Vim Keybindings in All CLIs

(October 5, 2020)

This post already lives as part of my cheatsheets, but I think this is one of those things that's worth putting out there.

readline is a library that can be used to add keyboard shortcuts to various CLI programs. If you're a command line user on Linux or Mac, you're probably already using it even if you don't know it — bash keyboard shortcuts come from readline.

By default, readline uses Emacs-like bindings. If you were ever confused by the weird key combinations in bash, this is where they come from.

readline can be configured via an ~/.inputrc config file in your home directory.

There are several other libraries that provide similar functionality that are used by certain CLI programs. libedit is a popular alternative with a more permissive ("less free") license. Many Haskell projects use haskeline, created specifically for ghc.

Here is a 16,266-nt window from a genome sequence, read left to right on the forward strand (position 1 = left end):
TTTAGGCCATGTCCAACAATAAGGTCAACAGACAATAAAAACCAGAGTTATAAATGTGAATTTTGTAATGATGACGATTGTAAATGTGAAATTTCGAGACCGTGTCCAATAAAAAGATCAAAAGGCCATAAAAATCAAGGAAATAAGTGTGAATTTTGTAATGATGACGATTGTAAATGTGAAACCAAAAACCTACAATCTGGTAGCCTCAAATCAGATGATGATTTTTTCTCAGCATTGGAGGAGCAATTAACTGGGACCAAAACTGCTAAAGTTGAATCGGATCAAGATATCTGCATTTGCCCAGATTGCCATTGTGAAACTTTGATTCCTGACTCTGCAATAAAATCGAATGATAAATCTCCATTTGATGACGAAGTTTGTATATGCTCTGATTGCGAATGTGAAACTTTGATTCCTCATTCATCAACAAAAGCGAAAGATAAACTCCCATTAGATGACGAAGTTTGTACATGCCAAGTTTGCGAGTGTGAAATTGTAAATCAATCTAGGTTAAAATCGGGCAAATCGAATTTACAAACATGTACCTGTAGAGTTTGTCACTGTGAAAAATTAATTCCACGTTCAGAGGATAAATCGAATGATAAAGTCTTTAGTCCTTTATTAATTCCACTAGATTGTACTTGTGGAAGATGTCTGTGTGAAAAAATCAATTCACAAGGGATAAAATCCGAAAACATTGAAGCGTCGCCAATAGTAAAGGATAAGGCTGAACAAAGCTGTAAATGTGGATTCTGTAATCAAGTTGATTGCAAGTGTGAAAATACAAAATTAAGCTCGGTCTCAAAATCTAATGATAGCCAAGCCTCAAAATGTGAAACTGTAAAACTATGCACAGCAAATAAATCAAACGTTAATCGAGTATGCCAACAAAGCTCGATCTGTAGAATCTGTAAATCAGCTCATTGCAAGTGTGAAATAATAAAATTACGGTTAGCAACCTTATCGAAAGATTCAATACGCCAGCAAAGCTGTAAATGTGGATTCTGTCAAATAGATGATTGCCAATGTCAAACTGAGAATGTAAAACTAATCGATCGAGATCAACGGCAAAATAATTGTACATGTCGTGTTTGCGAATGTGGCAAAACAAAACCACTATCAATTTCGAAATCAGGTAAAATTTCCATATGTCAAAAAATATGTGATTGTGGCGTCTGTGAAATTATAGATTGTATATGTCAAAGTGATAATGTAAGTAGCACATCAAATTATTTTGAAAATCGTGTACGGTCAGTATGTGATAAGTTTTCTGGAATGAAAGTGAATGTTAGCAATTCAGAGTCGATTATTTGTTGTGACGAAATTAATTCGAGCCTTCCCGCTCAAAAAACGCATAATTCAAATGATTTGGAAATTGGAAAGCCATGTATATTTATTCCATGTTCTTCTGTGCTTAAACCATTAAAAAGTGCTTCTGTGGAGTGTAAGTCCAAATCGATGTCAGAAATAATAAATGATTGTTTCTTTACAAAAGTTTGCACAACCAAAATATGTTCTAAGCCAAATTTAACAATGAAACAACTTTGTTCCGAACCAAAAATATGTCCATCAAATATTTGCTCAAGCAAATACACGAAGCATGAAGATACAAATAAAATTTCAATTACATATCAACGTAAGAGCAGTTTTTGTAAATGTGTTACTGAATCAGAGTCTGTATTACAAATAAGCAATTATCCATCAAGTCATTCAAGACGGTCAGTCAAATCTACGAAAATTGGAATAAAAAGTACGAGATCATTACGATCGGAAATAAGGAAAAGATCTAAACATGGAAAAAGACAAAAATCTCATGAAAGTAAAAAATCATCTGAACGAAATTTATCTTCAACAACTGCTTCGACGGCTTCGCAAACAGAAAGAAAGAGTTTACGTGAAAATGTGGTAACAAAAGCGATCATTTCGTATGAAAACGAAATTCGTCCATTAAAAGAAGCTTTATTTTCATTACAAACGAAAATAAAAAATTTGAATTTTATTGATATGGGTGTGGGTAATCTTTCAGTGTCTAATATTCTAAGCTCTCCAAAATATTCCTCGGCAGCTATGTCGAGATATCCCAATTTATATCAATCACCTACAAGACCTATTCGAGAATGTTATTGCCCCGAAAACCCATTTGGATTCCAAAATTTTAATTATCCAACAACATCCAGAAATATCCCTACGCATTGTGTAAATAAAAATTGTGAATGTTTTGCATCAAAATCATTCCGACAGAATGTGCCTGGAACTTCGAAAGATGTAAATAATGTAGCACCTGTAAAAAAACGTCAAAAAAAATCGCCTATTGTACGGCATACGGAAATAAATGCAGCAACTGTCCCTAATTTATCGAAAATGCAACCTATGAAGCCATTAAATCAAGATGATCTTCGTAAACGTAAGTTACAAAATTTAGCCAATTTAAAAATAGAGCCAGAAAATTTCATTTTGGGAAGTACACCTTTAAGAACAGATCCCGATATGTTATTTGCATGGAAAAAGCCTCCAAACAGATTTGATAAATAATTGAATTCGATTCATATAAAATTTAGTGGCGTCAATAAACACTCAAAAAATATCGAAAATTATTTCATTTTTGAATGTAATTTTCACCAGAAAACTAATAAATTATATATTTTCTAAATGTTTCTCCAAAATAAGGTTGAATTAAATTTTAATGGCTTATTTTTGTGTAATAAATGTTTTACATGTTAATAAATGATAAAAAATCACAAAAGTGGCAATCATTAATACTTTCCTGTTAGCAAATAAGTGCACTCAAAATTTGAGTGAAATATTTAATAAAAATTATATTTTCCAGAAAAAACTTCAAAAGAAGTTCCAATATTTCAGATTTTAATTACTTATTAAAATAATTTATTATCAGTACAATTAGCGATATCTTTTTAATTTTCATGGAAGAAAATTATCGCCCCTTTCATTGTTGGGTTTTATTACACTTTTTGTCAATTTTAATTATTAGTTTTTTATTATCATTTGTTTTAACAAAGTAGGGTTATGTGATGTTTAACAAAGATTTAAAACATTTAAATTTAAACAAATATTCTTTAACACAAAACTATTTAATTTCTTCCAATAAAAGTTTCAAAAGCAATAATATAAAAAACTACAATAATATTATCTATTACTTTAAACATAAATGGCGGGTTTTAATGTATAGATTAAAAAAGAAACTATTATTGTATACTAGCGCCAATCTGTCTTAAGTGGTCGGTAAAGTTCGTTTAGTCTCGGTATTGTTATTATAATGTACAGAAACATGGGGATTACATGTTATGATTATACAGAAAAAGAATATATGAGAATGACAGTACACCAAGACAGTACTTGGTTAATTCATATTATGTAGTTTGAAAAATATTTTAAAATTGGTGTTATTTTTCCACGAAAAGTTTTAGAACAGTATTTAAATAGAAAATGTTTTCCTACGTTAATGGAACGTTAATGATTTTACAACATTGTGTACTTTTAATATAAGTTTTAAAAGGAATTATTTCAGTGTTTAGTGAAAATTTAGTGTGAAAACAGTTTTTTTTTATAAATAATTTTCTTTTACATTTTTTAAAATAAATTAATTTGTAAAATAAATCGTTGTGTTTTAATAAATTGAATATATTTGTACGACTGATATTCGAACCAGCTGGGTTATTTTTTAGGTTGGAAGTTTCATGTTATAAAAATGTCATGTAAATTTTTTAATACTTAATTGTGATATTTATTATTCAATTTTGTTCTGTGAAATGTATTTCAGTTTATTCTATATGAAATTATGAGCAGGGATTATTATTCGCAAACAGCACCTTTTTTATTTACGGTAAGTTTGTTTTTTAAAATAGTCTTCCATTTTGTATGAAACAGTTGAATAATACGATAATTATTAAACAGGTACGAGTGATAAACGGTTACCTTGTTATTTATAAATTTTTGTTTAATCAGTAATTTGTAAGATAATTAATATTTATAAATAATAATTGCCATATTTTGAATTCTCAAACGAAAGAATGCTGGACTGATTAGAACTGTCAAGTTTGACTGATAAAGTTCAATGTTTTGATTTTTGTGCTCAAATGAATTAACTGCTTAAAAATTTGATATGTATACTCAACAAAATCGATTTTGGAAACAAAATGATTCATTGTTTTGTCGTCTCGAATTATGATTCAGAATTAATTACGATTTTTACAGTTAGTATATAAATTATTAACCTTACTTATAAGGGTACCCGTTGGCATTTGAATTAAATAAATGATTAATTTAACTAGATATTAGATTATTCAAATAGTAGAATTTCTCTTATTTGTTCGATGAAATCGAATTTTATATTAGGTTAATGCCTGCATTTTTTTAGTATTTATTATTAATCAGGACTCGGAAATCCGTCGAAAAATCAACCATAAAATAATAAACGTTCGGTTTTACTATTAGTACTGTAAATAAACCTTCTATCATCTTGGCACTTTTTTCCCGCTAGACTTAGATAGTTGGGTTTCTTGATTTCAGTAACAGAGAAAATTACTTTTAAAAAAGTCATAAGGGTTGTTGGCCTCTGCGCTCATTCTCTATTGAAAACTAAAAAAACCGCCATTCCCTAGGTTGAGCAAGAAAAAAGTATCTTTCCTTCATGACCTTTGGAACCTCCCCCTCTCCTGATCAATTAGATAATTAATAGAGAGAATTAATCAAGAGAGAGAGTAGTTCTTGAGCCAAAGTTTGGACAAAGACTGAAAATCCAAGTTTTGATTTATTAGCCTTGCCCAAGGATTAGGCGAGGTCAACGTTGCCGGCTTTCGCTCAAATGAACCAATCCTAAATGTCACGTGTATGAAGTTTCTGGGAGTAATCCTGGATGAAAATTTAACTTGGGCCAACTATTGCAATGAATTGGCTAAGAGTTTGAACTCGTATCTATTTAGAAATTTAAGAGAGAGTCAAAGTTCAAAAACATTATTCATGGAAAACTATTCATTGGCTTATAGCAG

Configuring readline

All of the above libraries can be configured with config files in your home directory. Here's what to put in your dotfiles to use vi keybindings by default:

# ~/.inputrc
set editing-mode vi

# ~/.editrc
bind -v

# ~/.haskeline
editMode: Vi

One other useful tip: if you want to just quickly switch bash to vi keys, perhaps on an account that's temporary and you won't be putting effort into customizing it, you can do so by running set -o vi.

Where this doesn't work

The above configs cover some of my most used CLI tools, like bash, REPLs for Ruby, Python, Haskell. My biggest pain is that I haven't found a satisfactory way of getting vi keybindings in a Node.js shell.

In some cases you can hack your way around a CLI not using any of the readline-like libraries using a tool called rlwrap. Unfortunately, it's not a silver bullet. I remember it working fine enough for the OCaml REPL, but it doesn't play well with Node.

If you have any questions or comments about this post or site in general, feel free to email me.